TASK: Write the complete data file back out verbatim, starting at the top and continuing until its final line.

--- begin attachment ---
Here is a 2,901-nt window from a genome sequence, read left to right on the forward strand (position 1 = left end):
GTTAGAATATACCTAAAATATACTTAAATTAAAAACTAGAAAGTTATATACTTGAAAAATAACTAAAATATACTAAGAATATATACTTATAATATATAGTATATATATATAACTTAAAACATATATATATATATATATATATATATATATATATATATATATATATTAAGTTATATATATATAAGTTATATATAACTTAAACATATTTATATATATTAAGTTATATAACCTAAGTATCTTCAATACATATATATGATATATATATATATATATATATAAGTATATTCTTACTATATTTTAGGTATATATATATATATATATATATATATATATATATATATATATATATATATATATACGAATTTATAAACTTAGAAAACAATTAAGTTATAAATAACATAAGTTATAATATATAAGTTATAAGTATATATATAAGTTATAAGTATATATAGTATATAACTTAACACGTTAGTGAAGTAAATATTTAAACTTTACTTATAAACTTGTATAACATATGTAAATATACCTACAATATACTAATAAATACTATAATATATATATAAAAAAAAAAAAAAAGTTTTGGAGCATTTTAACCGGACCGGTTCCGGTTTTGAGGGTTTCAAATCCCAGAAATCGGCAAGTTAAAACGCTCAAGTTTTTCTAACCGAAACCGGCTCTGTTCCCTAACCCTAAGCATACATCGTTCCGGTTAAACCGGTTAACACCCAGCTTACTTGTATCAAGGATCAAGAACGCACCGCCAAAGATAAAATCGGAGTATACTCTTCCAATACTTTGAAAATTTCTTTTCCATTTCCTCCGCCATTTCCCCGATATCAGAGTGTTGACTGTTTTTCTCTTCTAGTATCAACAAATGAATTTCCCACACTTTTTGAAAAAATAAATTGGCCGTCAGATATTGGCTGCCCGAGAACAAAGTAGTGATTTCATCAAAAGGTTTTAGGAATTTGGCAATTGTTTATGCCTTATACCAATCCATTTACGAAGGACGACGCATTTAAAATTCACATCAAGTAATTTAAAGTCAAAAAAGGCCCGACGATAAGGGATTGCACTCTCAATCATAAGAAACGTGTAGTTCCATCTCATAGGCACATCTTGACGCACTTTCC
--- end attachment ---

Here is a 2,901-nt window from a genome sequence, read left to right on the forward strand (position 1 = left end):
GTTAGAATATACCTAAAATATACTTAAATTAAAAACTAGAAAGTTATATACTTGAAAAATAACTAAAATATACTAAGAATATATACTTATAATATATAGTATATATATATAACTTAAAACATATATATATATATATATATATATATATATATATATATATATATATTAAGTTATATATATATAAGTTATATATAACTTAAACATATTTATATATATTAAGTTATATAACCTAAGTATCTTCAATACATATATATGATATATATATATATATATATATAAGTATATTCTTACTATATTTTAGGTATATATATATATATATATATATATATATATATATATATATATATATATATATATACGAATTTATAAACTTAGAAAACAATTAAGTTATAAATAACATAAGTTATAATATATAAGTTATAAGTATATATATAAGTTATAAGTATATATAGTATATAACTTAACACGTTAGTGAAGTAAATATTTAAACTTTACTTATAAACTTGTATAACATATGTAAATATACCTACAATATACTAATAAATACTATAATATATATATAAAAAAAAAAAAAAAGTTTTGGAGCATTTTAACCGGACCGGTTCCGGTTTTGAGGGTTTCAAATCCCAGAAATCGGCAAGTTAAAACGCTCAAGTTTTTCTAACCGAAACCGGCTCTGTTCCCTAACCCTAAGCATACATCGTTCCGGTTAAACCGGTTAACACCCAGCTTACTTGTATCAAGGATCAAGAACGCACCGCCAAAGATAAAATCGGAGTATACTCTTCCAATACTTTGAAAATTTCTTTTCCATTTCCTCCGCCATTTCCCCGATATCAGAGTGTTGACTGTTTTTCTCTTCTAGTATCAACAAATGAATTTCCCACACTTTTTGAAAAAATAAATTGGCCGTCAGATATTGGCTGCCCGAGAACAAAGTAGTGATTTCATCAAAAGGTTTTAGGAATTTGGCAATTGTTTATGCCTTATACCAATCCATTTACGAAGGACGACGCATTTAAAATTCACATCAAGTAATTTAAAGTCAAAAAAGGCCCGACGATAAGGGATTGCACTCTCAATCATAAGAAACGTGTAGTTCCATCTCATAGGCACATCTTGACGCACTTTCC